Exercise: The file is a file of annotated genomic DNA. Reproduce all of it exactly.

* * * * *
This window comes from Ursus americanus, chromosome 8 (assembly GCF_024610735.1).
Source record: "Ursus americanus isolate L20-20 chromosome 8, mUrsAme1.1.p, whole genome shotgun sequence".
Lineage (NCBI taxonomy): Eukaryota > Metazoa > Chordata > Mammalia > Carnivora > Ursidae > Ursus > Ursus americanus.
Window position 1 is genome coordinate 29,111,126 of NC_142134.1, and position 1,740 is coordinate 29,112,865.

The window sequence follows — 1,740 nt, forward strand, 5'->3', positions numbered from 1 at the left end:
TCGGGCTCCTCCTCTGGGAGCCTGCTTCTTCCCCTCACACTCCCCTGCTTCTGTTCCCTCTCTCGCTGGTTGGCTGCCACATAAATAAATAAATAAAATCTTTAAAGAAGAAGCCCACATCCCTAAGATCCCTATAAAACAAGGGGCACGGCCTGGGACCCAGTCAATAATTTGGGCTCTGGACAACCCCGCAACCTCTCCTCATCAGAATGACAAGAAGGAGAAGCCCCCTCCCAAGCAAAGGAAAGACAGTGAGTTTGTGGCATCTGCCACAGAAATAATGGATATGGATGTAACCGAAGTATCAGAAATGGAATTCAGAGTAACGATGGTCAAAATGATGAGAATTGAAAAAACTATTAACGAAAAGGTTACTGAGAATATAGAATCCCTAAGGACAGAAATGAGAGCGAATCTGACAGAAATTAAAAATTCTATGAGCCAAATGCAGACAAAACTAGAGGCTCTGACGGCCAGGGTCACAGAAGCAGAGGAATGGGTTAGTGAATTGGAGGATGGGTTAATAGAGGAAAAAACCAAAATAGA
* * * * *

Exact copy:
This window comes from Ursus americanus, chromosome 8 (assembly GCF_024610735.1).
Source record: "Ursus americanus isolate L20-20 chromosome 8, mUrsAme1.1.p, whole genome shotgun sequence".
Lineage (NCBI taxonomy): Eukaryota > Metazoa > Chordata > Mammalia > Carnivora > Ursidae > Ursus > Ursus americanus.
Window position 1 is genome coordinate 29,111,126 of NC_142134.1, and position 1,740 is coordinate 29,112,865.

The window sequence follows — 1,740 nt, forward strand, 5'->3', positions numbered from 1 at the left end:
TCGGGCTCCTCCTCTGGGAGCCTGCTTCTTCCCCTCACACTCCCCTGCTTCTGTTCCCTCTCTCGCTGGTTGGCTGCCACATAAATAAATAAATAAAATCTTTAAAGAAGAAGCCCACATCCCTAAGATCCCTATAAAACAAGGGGCACGGCCTGGGACCCAGTCAATAATTTGGGCTCTGGACAACCCCGCAACCTCTCCTCATCAGAATGACAAGAAGGAGAAGCCCCCTCCCAAGCAAAGGAAAGACAGTGAGTTTGTGGCATCTGCCACAGAAATAATGGATATGGATGTAACCGAAGTATCAGAAATGGAATTCAGAGTAACGATGGTCAAAATGATGAGAATTGAAAAAACTATTAACGAAAAGGTTACTGAGAATATAGAATCCCTAAGGACAGAAATGAGAGCGAATCTGACAGAAATTAAAAATTCTATGAGCCAAATGCAGACAAAACTAGAGGCTCTGACGGCCAGGGTCACAGAAGCAGAGGAATGGGTTAGTGAATTGGAGGATGGGTTAATAGAGGAAAAAACCAAAATAGA